Ohio voting begins

By Jed Layton, Hinckley Institute Journalism Program

COLUMBUS, Ohio8212;Jose Dixon has a fear of long lines. He doesn’t go to amusement parks, avoids the lunch rush and was dreading a potential five-hour wait to vote Nov. 4.

But in a fast moving line at the Franklin County Memorial auditorium in downtown Columbus, Dixon was able to cast his early absentee ballot in 30 minutes. A sophomore in chemistry at Ohio State University, Dixon said the short wait was nothing compared to the four years before when long lines plagued voting stations.

“I didn’t vote last election,” he said. “But I saw and heard about the long lines they had. Eight hours, or even five, is way too long to vote. I didn’t want that to happen to me.”

Dixon was joined by more than 2,000 other early voters Monday evening; each one cast an early absentee ballot. Most said they came because they feared they would not have the chance to vote on Election Day.

In the 2004 presidential election, Ohio voters dealt with machine malfunctions, under-equipped voting stations and confused volunteers, said Michael Stinziano, director of the Franklin County Board of Elections.

“People are concerned and there isn’t much trust in voting in Ohio given what we have seen in 2004,” he said.

With Ohio’s status as a key swing state, the importance of its residents’ votes become enormous, people said at the voting station.

On Oct. 6, the Washington Post-ABC News Poll showed Sen. Barack Obama leading in Ohio by six points, 51 percent for the Democratic candidate to John McCain’s 46 percent. In unveiling the new poll, the Post said no Republican president had ever been elected without winning Ohio. Political analysts are calling Ohio the second most important battleground state for McCain after Florida.

Other early voters came because it was simply more convenient. Derek Harmon, a senior in health management at Ohio State, came to vote early because his last class of the day was cancelled. He said he could not guarantee being available Nov. 4. He said he was also willing to risk voting for Obama without even seeing the second or final presidential debate.

“Seriously, I do not think four more weeks of campaigning and bad attack ads will change my vote,” Harmon said.

Others came to the voting station for more than one reason. Vanessa Straut, 42, a night student at Ohio State and a single mother, came to both register and vote on the same day. Straut had never voted or registered before and was grateful for the opportunity to take care of both at the same time. Stinziano said this was the first time Ohio had allowed voters to register and then vote the same day, but Monday was the last day to do so.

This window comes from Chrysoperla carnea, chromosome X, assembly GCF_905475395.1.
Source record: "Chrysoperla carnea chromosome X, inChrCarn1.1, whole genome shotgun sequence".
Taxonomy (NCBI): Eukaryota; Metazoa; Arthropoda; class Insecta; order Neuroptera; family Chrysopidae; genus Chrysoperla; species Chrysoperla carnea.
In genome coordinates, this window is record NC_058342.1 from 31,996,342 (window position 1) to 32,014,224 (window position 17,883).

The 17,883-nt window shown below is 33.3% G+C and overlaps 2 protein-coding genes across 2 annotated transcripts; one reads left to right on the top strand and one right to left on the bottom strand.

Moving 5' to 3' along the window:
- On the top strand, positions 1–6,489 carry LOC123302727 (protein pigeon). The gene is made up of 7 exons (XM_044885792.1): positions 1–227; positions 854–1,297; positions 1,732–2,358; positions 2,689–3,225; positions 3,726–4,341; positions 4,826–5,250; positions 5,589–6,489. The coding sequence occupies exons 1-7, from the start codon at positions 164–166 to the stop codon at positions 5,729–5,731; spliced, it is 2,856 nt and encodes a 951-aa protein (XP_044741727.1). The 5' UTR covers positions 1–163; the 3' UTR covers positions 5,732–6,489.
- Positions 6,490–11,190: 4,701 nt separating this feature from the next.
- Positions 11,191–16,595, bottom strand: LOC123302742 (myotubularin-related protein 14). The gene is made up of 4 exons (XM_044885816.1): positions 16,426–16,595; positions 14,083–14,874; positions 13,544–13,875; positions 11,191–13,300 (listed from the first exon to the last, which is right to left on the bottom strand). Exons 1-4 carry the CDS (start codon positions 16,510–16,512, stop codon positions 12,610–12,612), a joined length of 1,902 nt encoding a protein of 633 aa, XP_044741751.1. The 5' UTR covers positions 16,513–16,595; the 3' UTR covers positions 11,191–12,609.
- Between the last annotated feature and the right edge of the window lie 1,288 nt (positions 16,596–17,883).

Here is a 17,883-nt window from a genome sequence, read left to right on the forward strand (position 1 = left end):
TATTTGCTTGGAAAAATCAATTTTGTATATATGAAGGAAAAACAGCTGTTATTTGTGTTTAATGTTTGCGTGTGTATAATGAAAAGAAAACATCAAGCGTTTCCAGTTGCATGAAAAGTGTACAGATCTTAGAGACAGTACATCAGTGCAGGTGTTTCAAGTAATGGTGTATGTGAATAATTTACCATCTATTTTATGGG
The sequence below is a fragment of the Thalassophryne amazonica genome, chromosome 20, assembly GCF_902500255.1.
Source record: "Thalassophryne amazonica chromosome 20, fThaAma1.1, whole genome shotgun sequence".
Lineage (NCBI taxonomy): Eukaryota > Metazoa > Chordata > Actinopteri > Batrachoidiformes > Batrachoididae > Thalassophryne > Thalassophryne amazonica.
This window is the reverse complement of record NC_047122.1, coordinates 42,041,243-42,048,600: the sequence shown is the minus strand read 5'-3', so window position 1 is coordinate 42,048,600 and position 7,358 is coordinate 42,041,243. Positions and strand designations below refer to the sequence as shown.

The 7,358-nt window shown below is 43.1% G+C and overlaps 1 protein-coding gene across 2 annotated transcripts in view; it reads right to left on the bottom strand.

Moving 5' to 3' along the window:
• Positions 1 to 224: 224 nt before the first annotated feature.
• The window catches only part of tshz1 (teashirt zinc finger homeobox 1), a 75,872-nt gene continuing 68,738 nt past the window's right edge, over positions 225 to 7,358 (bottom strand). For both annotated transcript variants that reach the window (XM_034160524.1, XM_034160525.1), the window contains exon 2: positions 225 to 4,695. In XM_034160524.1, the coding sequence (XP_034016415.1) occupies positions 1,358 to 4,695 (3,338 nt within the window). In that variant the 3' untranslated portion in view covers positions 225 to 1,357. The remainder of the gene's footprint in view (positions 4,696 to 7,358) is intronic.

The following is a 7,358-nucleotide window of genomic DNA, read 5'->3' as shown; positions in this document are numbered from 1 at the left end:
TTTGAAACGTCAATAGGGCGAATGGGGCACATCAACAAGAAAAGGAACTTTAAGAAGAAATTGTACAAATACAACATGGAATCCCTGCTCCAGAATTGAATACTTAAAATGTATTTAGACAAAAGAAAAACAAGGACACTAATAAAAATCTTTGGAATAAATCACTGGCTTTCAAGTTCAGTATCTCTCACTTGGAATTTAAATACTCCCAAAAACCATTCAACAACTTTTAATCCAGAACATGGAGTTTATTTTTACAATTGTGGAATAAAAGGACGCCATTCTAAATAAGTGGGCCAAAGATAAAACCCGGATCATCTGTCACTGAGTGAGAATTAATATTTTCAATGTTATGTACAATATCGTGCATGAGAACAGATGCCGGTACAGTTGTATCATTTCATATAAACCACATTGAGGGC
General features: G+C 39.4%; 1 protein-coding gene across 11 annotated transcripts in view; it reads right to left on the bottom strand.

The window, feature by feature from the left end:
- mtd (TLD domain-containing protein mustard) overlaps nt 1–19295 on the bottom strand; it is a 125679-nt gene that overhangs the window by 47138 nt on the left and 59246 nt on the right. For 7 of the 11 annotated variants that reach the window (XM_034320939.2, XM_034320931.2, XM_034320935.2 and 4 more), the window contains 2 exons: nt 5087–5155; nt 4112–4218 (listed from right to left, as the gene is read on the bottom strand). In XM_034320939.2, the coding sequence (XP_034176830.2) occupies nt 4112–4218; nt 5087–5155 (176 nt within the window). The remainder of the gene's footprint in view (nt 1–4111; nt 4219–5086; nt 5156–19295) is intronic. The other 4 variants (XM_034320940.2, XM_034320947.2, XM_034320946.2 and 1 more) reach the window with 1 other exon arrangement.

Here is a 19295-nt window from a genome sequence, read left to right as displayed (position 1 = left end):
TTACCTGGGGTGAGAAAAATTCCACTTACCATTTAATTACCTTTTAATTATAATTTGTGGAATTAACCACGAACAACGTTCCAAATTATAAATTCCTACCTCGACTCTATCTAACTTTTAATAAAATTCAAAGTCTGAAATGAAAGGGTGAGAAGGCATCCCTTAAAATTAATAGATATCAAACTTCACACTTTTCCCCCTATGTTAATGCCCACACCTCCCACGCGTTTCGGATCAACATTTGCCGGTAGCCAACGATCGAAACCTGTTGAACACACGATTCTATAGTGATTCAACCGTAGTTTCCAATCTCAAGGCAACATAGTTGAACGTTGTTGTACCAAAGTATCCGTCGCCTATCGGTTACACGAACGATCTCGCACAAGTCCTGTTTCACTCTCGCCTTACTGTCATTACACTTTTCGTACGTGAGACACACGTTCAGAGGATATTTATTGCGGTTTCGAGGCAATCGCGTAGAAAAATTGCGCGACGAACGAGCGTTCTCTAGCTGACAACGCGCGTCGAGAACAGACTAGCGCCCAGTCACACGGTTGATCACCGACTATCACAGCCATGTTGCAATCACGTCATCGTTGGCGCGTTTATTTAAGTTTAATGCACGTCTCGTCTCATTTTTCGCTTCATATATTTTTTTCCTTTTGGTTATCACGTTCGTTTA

“I never felt like politics was important,” she said. “But after the recent bailout, I felt like I needed to show my disappointment in our leaders. I am voting for McCain because Obama has a lot of good ideas, but he is as risky as all of those bad mortgages people keep talking about.”

Monday’s early voters expressed a common consensus that this election is extremely important because of the economic crisis. Ohio’s significance in the election is the reason Ralph Spinter, a senior in political science at Ohio State, spent the afternoon driving students to the voting station. Spinter drove a 10-seat passenger van plastered with Obama and McCain posters and red, white and blue streamers to the station. He said he wanted to make sure every voice was heard in the election that wanted to be heard.

“The more people we can get to vote early, the less there will be on Election Day,” he said. “Hopefully the lines will not be as long and we can get a better turn out.”

Stinziano said Franklin County and other counties in Ohio have worked hard to avoid the problems of 2004. He cited increasing voting machines, obtaining knew machines and better training for volunteers as improvements to help process votes faster.

“There will be some lines if we see a historic turnout, but they won’t be as bad as they were in 2004,” he said.

[email protected]

Editor’s Note8212;Jed Layton is reporting from Columbus, Ohio through the Hinckley Institute of Politics and Shantou University Journalism Program.

Hua Qi / Hinckley Institute Journalism Program

Voters were pleased at the relatively fast moving lines during the Franklin County Memorial auditorium for early voting in Columbus, Ohio.